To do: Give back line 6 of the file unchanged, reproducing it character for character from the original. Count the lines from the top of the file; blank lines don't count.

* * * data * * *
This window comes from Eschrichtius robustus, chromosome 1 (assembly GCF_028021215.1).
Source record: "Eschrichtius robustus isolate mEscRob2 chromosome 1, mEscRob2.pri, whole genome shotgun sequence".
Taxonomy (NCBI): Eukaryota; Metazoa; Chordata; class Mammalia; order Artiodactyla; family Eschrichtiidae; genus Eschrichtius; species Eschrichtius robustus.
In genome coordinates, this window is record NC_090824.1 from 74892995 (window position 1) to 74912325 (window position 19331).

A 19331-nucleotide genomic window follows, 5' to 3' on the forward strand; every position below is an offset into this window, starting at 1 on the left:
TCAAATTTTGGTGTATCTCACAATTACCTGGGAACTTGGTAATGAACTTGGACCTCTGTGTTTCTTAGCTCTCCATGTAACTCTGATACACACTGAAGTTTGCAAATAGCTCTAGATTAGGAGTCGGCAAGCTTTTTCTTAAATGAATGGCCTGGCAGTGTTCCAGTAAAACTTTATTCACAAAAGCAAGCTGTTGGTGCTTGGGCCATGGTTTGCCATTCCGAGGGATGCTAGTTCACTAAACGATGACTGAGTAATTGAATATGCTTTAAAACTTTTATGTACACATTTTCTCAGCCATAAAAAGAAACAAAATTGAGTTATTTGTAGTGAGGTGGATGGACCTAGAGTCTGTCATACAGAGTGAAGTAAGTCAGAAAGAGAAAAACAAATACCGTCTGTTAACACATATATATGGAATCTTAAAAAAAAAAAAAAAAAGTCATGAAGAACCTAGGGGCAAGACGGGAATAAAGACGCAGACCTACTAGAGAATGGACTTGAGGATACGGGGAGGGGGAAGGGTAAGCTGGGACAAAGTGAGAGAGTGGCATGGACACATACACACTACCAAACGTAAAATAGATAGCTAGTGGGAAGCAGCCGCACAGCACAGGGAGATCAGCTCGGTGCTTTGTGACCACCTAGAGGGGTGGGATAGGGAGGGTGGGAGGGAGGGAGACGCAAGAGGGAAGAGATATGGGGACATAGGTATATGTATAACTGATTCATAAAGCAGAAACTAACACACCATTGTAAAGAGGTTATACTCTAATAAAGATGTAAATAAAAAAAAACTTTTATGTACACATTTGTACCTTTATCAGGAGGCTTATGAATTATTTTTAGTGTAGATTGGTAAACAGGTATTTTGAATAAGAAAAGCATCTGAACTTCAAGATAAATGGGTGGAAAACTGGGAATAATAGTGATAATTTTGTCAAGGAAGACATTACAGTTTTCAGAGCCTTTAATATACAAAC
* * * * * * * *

TCAAATTTTGGTGTATCTCACAATTACCTGGGAACTTGGTAATGAACTTGGACCTCTGTGTTTCTTAGCTCTCCATGTAACTCTGATACACACTGAAGTTTGCAAATAGCTCTAGATTAGGAGTCGGCAAGCTTTTTCTTAAATGAATGGCCTGGCAGTGTTCCAGTAAAACTTTATTCACAAAAGCAAGCTGTTGGTGCTTGGGCCATGGTTTGCCATTCCGAGGGATGCTAGTTCACTAAACGATGACTGAGTAATTGAATATGCTTTAAAACTTTTATGTACACATTTTCTCAGCCATAAAAAGAAACAAAATTGAGTTATTTGTAGTGAGGTGGATGGACCTAGAGTCTGTCATACAGAGTGAAGTAAGTCAGAAAGAGAAAAACAAATACCGTCTGTTAACACATATATATGGAATCTTAAAAAAAAAAAAAAAAAGTCATGAAGAACCTAGGGGCAAGACGGGAATAAAGACGCAGACCTACTAGAGAATGGACTTGAGGATACGGGGAGGGGGAAGGGTAAGCTGGGACAAAGTGAGAGAGTGGCATGGACACATACACACTACCAAACGTAAAATAGATAGCTAGTGGGAAGCAGCCGCACAGCACAGGGAGATCAGCTCGGTGCTTTGTGACCACCTAGAGGGGTGGGATAGGGAGGGTGGGAGGGAGGGAGACGCAAGAGGGAAGAGATATGGGGACATAGGTATATGTATAACTGATTCATAAAGCAGAAACTAACACACCATTGTAAAGAGGTTATACTCTAATAAAGATGTAAATAAAAAAAAACTTTTATGTACACATTTGTACCTTTATCAGGAGGCTTATGAATTATTTTTAGTGTAGATTGGTAAACAGGTATTTTGAATAAGAAAAGCATCTGAACTTCAAGATAAATGGGTGGAAAACTGGGAATAATAGTGATAATTTTGTCAAGGAAGACATTACAGTTTTCAGAGCCTTTAATATACAAAC